New safety rules after fatal submarine accident in California

The Coast Guard has announced new safety rules after the deadly fire that killed dozens of people on a submarine off the coast of California more than two years ago.

The Labor Day 2019 fire that killed 34 people aboard the Conception off Santa Barbara marked the deadliest sea disaster in modern state history and led to criminal charges and calls for stricter regulations for small passenger ships.

Interim rules that will come into effect in the next two years will require boat owners, among other things, to install fire detection and extinguishing systems, provide better escapes and use onboard devices that ensure a night watchman is alert and make frequent rounds .

An investigation into the disaster blamed the Conception’s owners for a lack of supervision and the boat’s captain for failing to place a roving watchman on board the ship, allowing the fire to spread quickly and the 33 passengers and a crew member were trapped below deck. Captain Jerry

Boylan and four crew, all sleeping above deck, escaped.

Boylan pleaded not guilty to 34 counts of manslaughter by sailors. He is out on bail pending trial in the US District Court in Los Angeles.

The new rules were expected after Congress ordered the Coast Guard to review its regulations for small passenger ships in December 2020. The law, incorporated into the National Defense Authorization Act, also added new requirements related to fire detection and control.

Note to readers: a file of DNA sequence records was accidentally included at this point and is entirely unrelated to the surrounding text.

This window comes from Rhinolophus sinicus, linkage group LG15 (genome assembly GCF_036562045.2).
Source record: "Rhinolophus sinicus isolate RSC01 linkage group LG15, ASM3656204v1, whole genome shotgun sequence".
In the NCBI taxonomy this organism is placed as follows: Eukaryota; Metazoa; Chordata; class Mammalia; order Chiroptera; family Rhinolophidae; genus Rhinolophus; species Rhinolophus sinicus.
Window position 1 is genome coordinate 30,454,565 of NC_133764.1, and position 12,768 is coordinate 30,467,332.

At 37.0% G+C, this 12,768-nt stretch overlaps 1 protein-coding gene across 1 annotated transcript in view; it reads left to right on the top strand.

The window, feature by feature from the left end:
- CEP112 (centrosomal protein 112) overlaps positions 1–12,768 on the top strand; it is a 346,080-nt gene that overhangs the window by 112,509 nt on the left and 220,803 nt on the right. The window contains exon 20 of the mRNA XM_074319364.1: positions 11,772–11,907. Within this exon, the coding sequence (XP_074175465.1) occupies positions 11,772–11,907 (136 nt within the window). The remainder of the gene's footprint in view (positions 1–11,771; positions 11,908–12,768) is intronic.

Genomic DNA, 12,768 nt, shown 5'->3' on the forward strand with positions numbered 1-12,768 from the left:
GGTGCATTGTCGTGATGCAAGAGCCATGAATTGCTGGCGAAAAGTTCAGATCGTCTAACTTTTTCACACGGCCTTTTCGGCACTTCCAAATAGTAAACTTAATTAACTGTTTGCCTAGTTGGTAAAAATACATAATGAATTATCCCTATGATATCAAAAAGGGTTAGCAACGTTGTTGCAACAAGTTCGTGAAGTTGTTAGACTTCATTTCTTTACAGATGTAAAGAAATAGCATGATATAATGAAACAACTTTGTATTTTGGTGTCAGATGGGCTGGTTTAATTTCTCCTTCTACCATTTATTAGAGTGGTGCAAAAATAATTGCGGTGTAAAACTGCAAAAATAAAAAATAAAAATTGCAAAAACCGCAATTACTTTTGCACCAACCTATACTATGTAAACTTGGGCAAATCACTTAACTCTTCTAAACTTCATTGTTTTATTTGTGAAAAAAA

The National Transportation Safety Board, in its investigation, recommended that the Coast Guard require boat owners to install more elaborate smoke alarm systems, upgrade the state of emergency and conduct mandatory inspection checks on roving watches.

Since 1991, no owner, operator, or charterer has been subpoenaed or fined for failing to deploy a roving patrol, prompting the NTSB to blame the Coast Guard for failing to comply with this requirement and recommend that it develop a program to ensure that boats with overnight passengers actually have watchmen.

The rules go into effect on March 28 and are subject to change after a public comment period ending in June. They do not apply to ferries or fishing boats.

Copyright 2022 Associated Press. All rights reserved. This material may not be published, broadcast, rewritten or redistributed.


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